Hallmark indicates that the gold content in the jewellery has been evaluated and that it adheres to international standards of purity.

Buying gold for most of us is hardly done on a whim with volatile prices, auspicious times and about two dozen stores to choose from! While we can’t help you decide on the first two aspects, the last one certainly can be narrowed down.

To make sure your hard-earned money is well-spent, look for a jeweller whose retails hallmarked jewellery. A Hallmark – or Standard Mark – for gold jewellery is awarded by the Bureau of Indian Standards (BIS). A Hallmark indicates that the gold content in the jewellery has been evaluated and that the gold adheres to international standards of purity. That is to say, you can take the gold quality as claimed by the jeweller to be genuine.

This Hallmark consists of five parts. The first is the logo of the BIS Standard Mark. The second is the fineness mark. This refers to the gold caratage and is represented as the amount of gold in parts out of 1000. So, if the mark says 916, then it means that gold forms 91.6 per cent of the total metal. The highest number is 999, but since such pure gold is hardly ever available in jewellery, it’s largely ignored.

Breaking up the mark

According to BIS standards, the fineness marks are thus: 958, 916, 875, 750, 585 and 375 indicating, in order, 23, 22, 21, 18, 14 and 9 carat gold.

The third part of the hallmark is the mark of the assaying centre which carries out the certification process, represented by a logo. The list of hallmarking centres with their symbols can be found on the Web site of the BIS. The fourth part is the logo of the jeweller. The final part is the year of marking, represented by a code approved by the BIS. For instance, ‘A’ denotes the year 2000, ‘B’ 2001 and so on.

Other precious stones

It’s not only gold which is hallmarked. Silver articles too fall under the BIS scheme. The procedure for silver hallmarking mirrors that of gold, down to the Hallmark stamp on the articles or jewellery. The unlikely but still possible scenario is that the gold or silver is genuine but the gemstones embedded in it are not. Unfortunately, in this case, you have little choice other than take the jeweller’s word. There are institutes such as the Gemological Institute of India, GJEPC and GIA India which certify gemstones to be genuine. But this certification is not essential. An issue with certifying gemstones, according to Mr Rajiv Jain, Chairman, GJEPC, is that sometimes, stones are much too small in size relative to the cost paid out by the jeweller in the certification process. Once a jeweller is certified, every sales outlet has to display the BIS license number, and the complete official address of the jeweller.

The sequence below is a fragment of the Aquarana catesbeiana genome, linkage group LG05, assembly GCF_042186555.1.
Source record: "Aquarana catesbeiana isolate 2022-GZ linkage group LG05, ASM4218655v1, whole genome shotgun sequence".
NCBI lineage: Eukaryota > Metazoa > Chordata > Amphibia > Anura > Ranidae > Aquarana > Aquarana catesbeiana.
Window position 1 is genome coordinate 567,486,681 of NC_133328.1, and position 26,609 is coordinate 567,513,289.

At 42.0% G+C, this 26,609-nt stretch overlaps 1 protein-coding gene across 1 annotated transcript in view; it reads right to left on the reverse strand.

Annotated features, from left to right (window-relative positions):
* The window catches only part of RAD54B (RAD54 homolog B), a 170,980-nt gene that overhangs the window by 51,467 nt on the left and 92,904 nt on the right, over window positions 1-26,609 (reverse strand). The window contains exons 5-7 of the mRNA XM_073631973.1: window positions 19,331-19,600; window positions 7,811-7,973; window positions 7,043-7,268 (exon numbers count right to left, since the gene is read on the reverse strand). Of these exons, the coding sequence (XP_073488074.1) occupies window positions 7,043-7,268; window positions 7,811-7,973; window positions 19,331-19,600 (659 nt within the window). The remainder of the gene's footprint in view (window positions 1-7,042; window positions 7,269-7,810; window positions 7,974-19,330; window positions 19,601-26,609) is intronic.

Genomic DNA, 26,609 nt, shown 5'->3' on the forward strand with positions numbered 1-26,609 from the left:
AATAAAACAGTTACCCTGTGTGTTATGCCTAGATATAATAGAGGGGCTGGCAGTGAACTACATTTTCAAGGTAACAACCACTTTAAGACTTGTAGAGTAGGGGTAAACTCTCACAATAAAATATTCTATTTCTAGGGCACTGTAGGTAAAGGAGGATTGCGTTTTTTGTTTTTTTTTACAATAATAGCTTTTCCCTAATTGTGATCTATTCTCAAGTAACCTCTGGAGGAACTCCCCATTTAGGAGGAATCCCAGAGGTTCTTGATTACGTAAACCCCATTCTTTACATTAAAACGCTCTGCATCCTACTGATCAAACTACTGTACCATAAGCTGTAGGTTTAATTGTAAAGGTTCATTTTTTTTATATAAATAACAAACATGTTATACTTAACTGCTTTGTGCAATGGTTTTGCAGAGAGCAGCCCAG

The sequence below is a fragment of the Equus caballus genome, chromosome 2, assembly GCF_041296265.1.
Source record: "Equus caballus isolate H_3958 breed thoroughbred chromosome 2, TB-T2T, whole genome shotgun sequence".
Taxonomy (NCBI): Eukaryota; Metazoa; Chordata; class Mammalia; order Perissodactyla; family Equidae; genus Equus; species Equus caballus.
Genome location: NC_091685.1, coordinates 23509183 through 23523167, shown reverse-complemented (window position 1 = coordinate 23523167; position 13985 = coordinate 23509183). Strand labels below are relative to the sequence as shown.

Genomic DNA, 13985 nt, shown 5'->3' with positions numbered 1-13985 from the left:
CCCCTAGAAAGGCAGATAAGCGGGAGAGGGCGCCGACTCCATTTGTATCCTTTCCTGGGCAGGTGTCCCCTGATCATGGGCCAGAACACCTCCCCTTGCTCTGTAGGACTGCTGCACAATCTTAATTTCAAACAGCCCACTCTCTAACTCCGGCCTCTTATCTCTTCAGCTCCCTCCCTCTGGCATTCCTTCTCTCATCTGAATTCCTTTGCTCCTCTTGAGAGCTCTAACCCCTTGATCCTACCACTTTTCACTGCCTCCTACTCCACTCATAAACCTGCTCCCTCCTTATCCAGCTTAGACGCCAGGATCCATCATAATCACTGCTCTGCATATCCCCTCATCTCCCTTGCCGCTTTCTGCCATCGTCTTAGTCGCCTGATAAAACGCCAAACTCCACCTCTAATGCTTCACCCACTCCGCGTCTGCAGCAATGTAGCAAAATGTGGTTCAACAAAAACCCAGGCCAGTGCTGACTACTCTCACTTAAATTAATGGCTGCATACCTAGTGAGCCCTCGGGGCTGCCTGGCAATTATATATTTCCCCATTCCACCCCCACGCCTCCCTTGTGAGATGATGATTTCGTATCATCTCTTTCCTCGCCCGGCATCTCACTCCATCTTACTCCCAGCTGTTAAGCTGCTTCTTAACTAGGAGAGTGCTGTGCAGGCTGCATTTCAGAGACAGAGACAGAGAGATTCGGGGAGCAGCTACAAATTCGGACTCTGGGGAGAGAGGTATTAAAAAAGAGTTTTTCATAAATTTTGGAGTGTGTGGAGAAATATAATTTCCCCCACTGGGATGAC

Your rights

Also required at every outlet is an illustration of the Hallmark, explaining its components. And since the Hallmark is usually miniscule, you can demand a magnifying glass to make a proper check.

Further, let’s say you’ve checked up on the jeweller and seen the mark and so on, but are still doubtful of the gold’s authenticity. You can go to an authorised Assaying and Hallmarking centre and get the gold tested.

While you do have to pay testing charges, if your suspicion turns out right and the gold’s purity is less than what is marked, the charges will be refunded. Your jeweller will also have to provide a replacement.

The BIS itself carries out random checks from time to time on the certified jewellers to ensure that they haven’t moved off the path.

Differences in marked and actual purity can lead to cancellation of the license. The list of jewellers with licensed products too is available on the BIS Web site.

But , the stamp of authenticity is likely to push up making costs. Since fees and such have to be paid by the jeweller, these costs could be added on to the end-cost of the jewellery.

acharya@thehindu.co.in

(This article was published on July 7, 2012)
XThese are links to The Hindu Business Line suggested by Outbrain, which may or may not be relevant to the other content on this page. You can read Outbrain's privacy and cookie policy here.